Some have said Enoch and Elijah, because Enoch and Elijah were both translated; and their deaths are very unknown. It doesn't say how they died, where they are buried, how long they lived necessarily. Their deaths are unrecorded. And in verse 4, here's another one. It specifically compares them to Zerubbabel and Joshua. In the first couple of sermons I said that they are very much like John and James, the sons of Zebedee, in the way they have that fiery zeal and this wanting to go out and do a great work for God.
As you know, as I've mentioned, my own view is that the Two Witnesses are actual men of the time. Not resurrected saints, not angels from heaven, not prophets brought back after living in heaven for a few thousand years. These are all things that people have thought that they might be. But they will fulfill types, or roles, or patterns that God has used in the past to proclaim His Word and to pronounce His judgments.
It's very rare that God springs something on us that He's not done in the past, or that He's not alluded to at least or prophesied that it will occur. He's very consistent. He works the same way. And that's one way that we can have faith in God, because we know this is always the way He works. Anything that doesn't fit the pattern, we can be suspicious about, because God's mind is the same. It says that He doesn't change these things. Jesus Christ - the same yesterday, today, and forever.
Now, God has worked in pairs from the very beginning. The ultimate type is the Father and the Son. They are a dynamic duo - the ultimate Dynamic Duo. God the Father and the Son (the Spokesman, the Logos, the One who appears and speaks and manages the affairs). But the Father is always there - giving His guidance and sitting on His throne governing. Like I said, that's the ultimate pair. "Two." "Couple," if you want. We usually use that in terms of male and female, but it means the same thing. They always work together.
When He created mankind, He created them as a pair - a male and female; and they do their work together to build a family. There are various other pairings in the Bible of prophets, kings, priests, or whatever the combination is throughout the Old Testament. I want to establish a principle here very quickly.
Deuteronomy 19:15 "One witness shall not rise against a man concerning any iniquity or any sin that he commits; by the mouth of two or three witnesses the matter shall be established.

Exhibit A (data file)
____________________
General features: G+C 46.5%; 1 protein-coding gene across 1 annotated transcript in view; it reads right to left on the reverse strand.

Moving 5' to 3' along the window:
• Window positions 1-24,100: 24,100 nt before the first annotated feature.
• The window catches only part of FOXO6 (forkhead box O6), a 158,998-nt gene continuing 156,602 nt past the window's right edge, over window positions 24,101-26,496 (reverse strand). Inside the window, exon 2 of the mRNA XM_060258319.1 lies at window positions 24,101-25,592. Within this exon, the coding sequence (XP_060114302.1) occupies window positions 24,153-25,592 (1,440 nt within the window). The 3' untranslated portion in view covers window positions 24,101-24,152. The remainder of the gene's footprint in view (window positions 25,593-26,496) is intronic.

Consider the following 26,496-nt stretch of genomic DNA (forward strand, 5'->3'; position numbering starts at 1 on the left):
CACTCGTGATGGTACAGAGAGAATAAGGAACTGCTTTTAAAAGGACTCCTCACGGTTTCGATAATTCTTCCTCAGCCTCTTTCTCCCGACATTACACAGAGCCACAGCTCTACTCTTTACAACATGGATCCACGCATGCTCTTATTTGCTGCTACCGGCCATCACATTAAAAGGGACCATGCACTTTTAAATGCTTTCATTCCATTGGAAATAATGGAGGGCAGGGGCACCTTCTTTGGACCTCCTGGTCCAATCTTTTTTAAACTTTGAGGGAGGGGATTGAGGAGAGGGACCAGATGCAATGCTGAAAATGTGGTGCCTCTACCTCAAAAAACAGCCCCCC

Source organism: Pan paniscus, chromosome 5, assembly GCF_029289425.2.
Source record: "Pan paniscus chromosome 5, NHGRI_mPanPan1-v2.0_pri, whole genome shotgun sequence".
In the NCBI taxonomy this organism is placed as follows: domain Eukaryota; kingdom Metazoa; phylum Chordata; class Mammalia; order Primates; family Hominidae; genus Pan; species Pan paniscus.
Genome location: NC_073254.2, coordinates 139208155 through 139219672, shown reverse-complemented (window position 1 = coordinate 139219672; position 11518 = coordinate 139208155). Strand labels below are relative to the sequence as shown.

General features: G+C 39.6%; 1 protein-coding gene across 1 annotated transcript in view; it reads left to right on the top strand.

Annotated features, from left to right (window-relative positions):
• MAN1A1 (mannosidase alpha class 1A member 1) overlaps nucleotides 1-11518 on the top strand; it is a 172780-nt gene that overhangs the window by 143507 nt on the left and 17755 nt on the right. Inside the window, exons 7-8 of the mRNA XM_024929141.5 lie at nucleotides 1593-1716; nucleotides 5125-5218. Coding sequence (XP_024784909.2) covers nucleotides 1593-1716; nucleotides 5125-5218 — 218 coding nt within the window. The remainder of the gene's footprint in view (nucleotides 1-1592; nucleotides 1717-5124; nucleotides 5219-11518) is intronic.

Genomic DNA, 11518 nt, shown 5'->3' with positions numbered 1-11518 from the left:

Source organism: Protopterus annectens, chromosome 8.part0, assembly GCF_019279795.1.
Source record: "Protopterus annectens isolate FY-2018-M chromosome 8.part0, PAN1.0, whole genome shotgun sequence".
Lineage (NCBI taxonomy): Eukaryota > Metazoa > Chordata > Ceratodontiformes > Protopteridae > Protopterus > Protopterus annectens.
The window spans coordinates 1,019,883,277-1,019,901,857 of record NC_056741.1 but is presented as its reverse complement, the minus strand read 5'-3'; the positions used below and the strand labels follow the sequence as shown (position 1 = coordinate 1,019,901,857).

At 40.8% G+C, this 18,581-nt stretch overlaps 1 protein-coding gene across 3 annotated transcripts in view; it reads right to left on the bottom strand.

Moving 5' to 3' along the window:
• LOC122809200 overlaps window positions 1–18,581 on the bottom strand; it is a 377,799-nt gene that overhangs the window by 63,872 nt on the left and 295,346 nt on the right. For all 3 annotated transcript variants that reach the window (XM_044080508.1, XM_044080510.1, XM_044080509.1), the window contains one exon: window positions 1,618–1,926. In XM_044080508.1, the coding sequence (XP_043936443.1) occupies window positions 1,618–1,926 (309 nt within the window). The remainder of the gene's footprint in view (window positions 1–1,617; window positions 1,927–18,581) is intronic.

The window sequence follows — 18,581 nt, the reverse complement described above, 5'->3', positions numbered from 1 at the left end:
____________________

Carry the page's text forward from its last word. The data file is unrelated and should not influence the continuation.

God needed two witnesses to convict the world of sin here, at this time. They will be speaking the same thing. They will be backing it up with miracles and signs. This is the way He works. He follows His own law. His own law says that you need two witnesses, so He provides them - two witnesses at the end time. So let's look at a couple of these pairs.
Exodus 6:28-30 And it came to pass, on the day the LORD spoke to Moses in the land of Egypt, that the LORD spoke to Moses, saying, "I am the LORD. Speak to Pharaoh king of Egypt all that I say to you." But Moses said before the LORD, "Behold, I am of uncircumcised lips, and how shall Pharaoh heed me?"
Exodus 7:1-2 So the LORD said to Moses, "See, I have made you as God to Pharaoh, and Aaron your brother shall be your prophet. You shall speak all that I command you. And Aaron your brother shall tell Pharaoh to send the children of Israel out of his land."
Exodus 7:6-7 Then Moses and Aaron did so; just as the LORD commanded them, so they did. And Moses was eighty years old and Aaron eighty-three years old when they spoke to Pharaoh.
He's not against using old codgers if He has to. Who knows whether He will in this case? It doesn't matter. Like Elijah, and Moses, and all those other prophets, they will have the energy to do what they need to do for the 3 ½ years that they are supposed to do it. So here we have our first pairing - Moses and Aaron. They function as leader and spokesman, much like God the Father and God the Son. Later they were paired as prophet and high priest, and they fulfilled those jobs.